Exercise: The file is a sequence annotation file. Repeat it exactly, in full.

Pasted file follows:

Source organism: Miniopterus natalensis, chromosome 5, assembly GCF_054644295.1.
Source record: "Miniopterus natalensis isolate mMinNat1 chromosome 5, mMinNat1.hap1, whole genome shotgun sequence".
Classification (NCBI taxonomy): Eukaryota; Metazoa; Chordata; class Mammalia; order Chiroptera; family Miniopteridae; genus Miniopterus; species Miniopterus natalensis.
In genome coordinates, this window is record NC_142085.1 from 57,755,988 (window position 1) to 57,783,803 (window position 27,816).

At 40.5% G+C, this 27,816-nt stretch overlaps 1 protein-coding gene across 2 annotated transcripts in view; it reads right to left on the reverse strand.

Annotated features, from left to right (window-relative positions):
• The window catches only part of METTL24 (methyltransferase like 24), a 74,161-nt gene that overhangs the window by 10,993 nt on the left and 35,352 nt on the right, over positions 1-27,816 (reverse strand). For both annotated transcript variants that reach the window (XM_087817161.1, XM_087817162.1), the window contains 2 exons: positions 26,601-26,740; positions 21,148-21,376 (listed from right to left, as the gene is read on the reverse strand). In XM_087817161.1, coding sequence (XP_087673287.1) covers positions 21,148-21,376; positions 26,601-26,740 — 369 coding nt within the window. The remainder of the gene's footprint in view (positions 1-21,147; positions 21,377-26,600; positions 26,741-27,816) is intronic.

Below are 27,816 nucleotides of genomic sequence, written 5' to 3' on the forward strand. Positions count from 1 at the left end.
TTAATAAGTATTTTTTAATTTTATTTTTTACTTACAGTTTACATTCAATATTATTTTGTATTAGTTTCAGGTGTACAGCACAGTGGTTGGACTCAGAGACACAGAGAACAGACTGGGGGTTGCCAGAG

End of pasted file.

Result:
Source organism: Miniopterus natalensis, chromosome 5, assembly GCF_054644295.1.
Source record: "Miniopterus natalensis isolate mMinNat1 chromosome 5, mMinNat1.hap1, whole genome shotgun sequence".
Classification (NCBI taxonomy): Eukaryota; Metazoa; Chordata; class Mammalia; order Chiroptera; family Miniopteridae; genus Miniopterus; species Miniopterus natalensis.
In genome coordinates, this window is record NC_142085.1 from 57,755,988 (window position 1) to 57,783,803 (window position 27,816).

At 40.5% G+C, this 27,816-nt stretch overlaps 1 protein-coding gene across 2 annotated transcripts in view; it reads right to left on the reverse strand.

Annotated features, from left to right (window-relative positions):
• The window catches only part of METTL24 (methyltransferase like 24), a 74,161-nt gene that overhangs the window by 10,993 nt on the left and 35,352 nt on the right, over positions 1-27,816 (reverse strand). For both annotated transcript variants that reach the window (XM_087817161.1, XM_087817162.1), the window contains 2 exons: positions 26,601-26,740; positions 21,148-21,376 (listed from right to left, as the gene is read on the reverse strand). In XM_087817161.1, coding sequence (XP_087673287.1) covers positions 21,148-21,376; positions 26,601-26,740 — 369 coding nt within the window. The remainder of the gene's footprint in view (positions 1-21,147; positions 21,377-26,600; positions 26,741-27,816) is intronic.

Below are 27,816 nucleotides of genomic sequence, written 5' to 3' on the forward strand. Positions count from 1 at the left end.
TTAATAAGTATTTTTTAATTTTATTTTTTACTTACAGTTTACATTCAATATTATTTTGTATTAGTTTCAGGTGTACAGCACAGTGGTTGGACTCAGAGACACAGAGAACAGACTGGGGGTTGCCAGAG